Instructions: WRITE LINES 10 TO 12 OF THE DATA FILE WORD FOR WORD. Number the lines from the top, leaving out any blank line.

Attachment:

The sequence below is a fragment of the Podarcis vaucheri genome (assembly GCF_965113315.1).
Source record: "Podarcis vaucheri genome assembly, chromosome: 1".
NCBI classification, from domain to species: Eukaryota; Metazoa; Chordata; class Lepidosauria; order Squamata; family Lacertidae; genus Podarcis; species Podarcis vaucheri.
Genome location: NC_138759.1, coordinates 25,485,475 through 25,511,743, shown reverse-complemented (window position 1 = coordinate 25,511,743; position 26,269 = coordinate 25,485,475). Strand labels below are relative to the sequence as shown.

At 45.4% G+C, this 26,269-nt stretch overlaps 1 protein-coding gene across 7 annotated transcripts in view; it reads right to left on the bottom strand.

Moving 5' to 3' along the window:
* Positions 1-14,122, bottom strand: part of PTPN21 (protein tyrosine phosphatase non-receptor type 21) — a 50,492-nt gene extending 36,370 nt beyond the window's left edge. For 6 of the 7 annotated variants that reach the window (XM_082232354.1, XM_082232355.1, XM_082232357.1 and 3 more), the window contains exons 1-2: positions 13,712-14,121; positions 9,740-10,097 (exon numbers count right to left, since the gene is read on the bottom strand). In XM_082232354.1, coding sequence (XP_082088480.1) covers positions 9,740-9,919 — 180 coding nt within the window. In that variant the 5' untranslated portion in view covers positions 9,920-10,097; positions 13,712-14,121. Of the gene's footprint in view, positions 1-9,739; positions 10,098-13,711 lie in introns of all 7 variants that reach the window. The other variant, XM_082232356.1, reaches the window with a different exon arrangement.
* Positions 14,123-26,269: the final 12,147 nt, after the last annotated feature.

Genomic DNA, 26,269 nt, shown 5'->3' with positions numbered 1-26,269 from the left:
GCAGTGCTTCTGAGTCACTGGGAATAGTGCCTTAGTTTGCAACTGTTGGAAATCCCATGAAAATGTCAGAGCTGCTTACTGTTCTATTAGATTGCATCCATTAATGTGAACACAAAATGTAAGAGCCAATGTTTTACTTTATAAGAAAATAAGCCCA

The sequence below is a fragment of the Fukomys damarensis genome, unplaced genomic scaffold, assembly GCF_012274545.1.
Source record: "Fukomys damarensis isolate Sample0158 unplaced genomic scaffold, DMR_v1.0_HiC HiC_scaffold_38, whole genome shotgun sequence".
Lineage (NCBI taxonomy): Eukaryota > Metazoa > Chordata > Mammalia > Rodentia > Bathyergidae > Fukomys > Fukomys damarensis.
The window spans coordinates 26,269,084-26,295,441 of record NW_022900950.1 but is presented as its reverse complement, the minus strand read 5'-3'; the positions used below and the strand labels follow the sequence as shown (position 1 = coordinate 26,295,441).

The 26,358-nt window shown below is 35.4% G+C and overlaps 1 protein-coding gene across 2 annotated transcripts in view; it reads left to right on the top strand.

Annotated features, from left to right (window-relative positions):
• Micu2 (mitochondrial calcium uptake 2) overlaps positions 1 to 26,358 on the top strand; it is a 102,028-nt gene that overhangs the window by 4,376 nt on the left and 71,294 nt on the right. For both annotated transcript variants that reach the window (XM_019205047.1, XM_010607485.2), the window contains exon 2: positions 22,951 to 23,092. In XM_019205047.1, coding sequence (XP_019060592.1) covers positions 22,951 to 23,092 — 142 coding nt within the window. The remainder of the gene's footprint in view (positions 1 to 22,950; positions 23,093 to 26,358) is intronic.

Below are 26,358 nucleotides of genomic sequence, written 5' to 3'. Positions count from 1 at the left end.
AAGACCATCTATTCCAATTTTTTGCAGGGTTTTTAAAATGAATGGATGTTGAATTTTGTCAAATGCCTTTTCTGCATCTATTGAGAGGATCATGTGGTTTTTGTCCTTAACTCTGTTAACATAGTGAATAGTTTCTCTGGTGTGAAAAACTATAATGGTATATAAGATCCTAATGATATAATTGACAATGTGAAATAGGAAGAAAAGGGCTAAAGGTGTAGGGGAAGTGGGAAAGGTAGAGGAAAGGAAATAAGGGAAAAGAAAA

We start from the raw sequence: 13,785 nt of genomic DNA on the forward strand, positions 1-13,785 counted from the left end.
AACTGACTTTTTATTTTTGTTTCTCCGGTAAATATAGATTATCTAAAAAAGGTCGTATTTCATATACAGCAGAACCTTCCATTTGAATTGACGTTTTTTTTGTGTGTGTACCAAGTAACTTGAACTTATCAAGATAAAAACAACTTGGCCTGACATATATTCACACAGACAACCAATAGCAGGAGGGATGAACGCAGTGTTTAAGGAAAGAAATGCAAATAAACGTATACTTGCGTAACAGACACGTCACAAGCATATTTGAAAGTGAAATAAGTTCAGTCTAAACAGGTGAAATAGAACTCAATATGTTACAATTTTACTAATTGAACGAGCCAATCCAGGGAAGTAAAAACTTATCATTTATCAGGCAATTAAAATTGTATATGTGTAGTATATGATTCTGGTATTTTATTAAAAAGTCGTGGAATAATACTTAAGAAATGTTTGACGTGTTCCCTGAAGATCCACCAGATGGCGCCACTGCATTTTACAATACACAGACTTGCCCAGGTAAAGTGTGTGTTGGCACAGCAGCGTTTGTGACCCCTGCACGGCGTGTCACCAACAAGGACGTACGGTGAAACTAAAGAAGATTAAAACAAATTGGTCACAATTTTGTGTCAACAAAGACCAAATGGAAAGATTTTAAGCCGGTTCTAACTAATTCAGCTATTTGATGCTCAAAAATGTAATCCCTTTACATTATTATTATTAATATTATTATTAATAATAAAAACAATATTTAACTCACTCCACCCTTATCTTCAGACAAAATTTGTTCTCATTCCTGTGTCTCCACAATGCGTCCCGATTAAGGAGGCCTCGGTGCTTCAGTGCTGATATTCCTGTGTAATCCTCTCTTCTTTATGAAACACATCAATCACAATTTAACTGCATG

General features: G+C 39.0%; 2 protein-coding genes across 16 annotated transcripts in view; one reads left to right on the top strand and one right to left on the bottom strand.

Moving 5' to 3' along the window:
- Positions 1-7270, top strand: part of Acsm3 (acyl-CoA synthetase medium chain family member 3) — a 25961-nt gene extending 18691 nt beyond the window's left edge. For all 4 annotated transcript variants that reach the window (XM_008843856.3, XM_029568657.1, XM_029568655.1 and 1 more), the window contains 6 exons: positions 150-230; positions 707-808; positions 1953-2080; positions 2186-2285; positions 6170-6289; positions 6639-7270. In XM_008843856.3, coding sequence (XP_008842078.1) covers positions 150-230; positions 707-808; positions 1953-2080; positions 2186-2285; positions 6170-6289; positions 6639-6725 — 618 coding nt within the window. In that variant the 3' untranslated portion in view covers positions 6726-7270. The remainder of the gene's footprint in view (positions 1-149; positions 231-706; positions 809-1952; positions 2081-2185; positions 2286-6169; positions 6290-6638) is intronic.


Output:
GCAGTGCTTCTGAGTCACTGGGAATAGTGCCTTAGTTTGCAACTGTTGGAAATCCCATGAAAATGTCAGAGCTGCTTACTGTTCTATTAGATTGCATCCATTAATGTGAACACAAAATGTAAGAGCCAATGTTTTACTTTATAAGAAAATAAGCCCA

The sequence below is a fragment of the Fukomys damarensis genome, unplaced genomic scaffold, assembly GCF_012274545.1.
Source record: "Fukomys damarensis isolate Sample0158 unplaced genomic scaffold, DMR_v1.0_HiC HiC_scaffold_38, whole genome shotgun sequence".